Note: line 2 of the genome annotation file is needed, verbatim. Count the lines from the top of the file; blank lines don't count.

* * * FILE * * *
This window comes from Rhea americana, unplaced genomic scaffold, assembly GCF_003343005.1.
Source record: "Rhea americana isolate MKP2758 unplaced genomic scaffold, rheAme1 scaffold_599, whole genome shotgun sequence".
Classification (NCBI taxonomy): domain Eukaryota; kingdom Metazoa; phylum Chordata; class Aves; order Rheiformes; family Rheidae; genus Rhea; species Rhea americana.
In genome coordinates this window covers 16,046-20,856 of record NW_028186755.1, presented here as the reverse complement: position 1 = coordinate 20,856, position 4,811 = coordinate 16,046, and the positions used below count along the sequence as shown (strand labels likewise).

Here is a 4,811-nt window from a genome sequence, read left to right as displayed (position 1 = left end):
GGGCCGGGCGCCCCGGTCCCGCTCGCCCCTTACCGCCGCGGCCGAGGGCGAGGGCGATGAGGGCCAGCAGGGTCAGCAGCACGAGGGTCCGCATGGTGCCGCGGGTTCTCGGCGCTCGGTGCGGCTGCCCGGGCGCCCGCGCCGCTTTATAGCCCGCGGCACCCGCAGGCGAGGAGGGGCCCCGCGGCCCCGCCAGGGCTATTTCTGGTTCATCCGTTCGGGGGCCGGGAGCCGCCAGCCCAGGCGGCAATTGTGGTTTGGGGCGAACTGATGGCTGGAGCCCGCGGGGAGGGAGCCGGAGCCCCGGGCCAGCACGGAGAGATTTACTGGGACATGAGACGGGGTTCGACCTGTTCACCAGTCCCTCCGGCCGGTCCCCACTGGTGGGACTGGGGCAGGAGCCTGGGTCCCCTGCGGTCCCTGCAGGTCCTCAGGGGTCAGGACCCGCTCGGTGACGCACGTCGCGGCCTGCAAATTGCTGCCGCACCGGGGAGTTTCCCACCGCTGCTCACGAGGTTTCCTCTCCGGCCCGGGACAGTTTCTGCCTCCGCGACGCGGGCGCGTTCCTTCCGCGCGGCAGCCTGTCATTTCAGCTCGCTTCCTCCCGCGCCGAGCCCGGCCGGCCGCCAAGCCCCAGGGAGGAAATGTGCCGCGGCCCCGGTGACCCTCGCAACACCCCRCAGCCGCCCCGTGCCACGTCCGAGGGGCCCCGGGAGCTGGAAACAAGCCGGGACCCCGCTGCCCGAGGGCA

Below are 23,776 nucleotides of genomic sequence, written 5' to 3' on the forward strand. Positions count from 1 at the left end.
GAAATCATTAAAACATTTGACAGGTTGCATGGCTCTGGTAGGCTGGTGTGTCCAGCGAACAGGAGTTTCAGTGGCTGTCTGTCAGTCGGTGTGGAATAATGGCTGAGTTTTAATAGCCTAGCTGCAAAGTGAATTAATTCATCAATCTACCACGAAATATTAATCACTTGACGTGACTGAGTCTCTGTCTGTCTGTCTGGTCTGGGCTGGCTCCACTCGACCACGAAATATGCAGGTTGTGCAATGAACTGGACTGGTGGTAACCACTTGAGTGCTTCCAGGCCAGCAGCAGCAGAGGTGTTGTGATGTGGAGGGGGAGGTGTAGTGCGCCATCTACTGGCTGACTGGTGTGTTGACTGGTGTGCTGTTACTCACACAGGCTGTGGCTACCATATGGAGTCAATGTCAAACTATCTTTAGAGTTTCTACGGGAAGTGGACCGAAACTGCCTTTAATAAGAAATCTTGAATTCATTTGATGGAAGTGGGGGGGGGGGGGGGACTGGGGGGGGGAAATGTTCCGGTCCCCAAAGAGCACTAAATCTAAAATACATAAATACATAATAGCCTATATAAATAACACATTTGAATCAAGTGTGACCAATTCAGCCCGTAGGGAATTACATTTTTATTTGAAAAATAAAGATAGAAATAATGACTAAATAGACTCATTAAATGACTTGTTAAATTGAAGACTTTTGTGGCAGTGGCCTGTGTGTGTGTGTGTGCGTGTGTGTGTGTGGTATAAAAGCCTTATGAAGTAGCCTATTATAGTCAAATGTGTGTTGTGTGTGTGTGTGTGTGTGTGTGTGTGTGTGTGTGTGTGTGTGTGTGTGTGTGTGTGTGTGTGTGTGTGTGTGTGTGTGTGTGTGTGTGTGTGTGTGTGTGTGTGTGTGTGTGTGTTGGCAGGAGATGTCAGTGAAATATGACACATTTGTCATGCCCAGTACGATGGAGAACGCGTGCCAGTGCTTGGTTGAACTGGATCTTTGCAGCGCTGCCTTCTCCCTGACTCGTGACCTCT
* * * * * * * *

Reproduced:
Source record: "Rhea americana isolate MKP2758 unplaced genomic scaffold, rheAme1 scaffold_599, whole genome shotgun sequence".